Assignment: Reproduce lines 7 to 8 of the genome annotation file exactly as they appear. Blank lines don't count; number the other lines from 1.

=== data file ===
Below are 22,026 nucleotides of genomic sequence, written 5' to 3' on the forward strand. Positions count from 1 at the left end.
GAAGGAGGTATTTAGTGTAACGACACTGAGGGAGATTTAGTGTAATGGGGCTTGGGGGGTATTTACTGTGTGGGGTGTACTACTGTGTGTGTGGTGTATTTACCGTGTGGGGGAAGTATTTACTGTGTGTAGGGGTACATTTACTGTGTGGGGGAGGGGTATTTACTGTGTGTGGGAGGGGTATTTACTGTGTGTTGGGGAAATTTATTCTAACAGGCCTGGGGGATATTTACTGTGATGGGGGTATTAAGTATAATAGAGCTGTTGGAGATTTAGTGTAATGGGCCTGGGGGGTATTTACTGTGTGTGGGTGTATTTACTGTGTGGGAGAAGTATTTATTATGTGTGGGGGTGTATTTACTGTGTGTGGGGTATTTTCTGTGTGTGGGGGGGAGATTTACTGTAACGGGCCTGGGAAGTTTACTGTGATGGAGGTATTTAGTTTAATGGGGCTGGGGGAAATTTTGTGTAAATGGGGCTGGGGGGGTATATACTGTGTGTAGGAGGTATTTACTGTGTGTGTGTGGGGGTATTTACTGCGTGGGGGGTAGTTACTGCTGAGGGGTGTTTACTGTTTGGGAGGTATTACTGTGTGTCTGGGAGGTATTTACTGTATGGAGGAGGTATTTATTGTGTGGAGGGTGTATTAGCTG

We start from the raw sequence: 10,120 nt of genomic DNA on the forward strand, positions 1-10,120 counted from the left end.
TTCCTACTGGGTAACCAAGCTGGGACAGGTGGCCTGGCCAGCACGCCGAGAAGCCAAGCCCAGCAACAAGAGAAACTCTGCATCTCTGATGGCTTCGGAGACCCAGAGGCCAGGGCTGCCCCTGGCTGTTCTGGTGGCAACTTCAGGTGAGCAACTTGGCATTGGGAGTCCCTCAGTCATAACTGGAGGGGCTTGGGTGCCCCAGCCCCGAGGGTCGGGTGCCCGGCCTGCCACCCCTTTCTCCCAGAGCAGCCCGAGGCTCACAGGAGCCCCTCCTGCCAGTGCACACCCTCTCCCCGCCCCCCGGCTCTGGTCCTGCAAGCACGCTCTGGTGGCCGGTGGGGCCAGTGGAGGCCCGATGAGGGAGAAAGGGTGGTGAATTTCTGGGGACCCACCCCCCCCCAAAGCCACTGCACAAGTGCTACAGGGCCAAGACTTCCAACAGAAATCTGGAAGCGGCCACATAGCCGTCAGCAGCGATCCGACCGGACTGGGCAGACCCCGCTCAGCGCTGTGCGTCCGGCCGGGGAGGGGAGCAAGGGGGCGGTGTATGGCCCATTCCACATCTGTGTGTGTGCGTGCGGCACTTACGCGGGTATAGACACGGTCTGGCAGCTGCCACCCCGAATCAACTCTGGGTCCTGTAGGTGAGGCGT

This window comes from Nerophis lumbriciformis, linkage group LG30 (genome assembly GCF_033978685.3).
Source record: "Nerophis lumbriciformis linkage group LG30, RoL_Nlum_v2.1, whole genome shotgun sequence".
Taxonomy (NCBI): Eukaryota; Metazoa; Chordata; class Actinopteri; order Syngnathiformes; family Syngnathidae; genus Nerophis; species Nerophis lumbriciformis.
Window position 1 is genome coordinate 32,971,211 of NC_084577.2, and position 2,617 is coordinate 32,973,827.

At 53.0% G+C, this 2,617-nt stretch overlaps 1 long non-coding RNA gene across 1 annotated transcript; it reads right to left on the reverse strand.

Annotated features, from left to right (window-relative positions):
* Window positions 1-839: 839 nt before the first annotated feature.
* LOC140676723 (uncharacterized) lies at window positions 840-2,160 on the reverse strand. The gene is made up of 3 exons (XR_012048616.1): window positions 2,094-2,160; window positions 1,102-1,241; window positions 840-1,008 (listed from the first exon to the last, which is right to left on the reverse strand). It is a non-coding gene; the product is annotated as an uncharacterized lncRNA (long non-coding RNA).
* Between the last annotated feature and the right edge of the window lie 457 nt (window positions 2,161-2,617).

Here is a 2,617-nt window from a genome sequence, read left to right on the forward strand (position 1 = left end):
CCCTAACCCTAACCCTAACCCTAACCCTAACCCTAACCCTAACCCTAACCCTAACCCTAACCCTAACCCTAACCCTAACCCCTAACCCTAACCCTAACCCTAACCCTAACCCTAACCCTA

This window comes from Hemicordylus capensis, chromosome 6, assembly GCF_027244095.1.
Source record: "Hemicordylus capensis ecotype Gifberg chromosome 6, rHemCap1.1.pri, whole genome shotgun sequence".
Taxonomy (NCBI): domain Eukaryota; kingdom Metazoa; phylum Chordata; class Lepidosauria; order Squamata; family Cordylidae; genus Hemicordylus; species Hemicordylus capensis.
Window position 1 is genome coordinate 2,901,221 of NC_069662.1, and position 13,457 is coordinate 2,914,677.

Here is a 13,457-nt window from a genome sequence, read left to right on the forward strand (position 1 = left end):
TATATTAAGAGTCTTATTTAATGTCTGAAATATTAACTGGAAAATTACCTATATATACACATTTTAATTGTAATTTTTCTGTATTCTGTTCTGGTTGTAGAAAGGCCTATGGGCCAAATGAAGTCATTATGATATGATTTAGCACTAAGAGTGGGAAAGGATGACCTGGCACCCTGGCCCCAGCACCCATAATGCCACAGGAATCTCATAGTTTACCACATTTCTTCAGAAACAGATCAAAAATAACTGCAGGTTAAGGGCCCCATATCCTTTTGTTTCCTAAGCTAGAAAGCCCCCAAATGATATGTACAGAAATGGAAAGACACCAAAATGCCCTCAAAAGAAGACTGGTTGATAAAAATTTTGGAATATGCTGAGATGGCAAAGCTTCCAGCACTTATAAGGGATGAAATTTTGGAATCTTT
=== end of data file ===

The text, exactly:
Taxonomy (NCBI): Eukaryota; Metazoa; Chordata; class Actinopteri; order Syngnathiformes; family Syngnathidae; genus Nerophis; species Nerophis lumbriciformis.
Window position 1 is genome coordinate 32,971,211 of NC_084577.2, and position 2,617 is coordinate 32,973,827.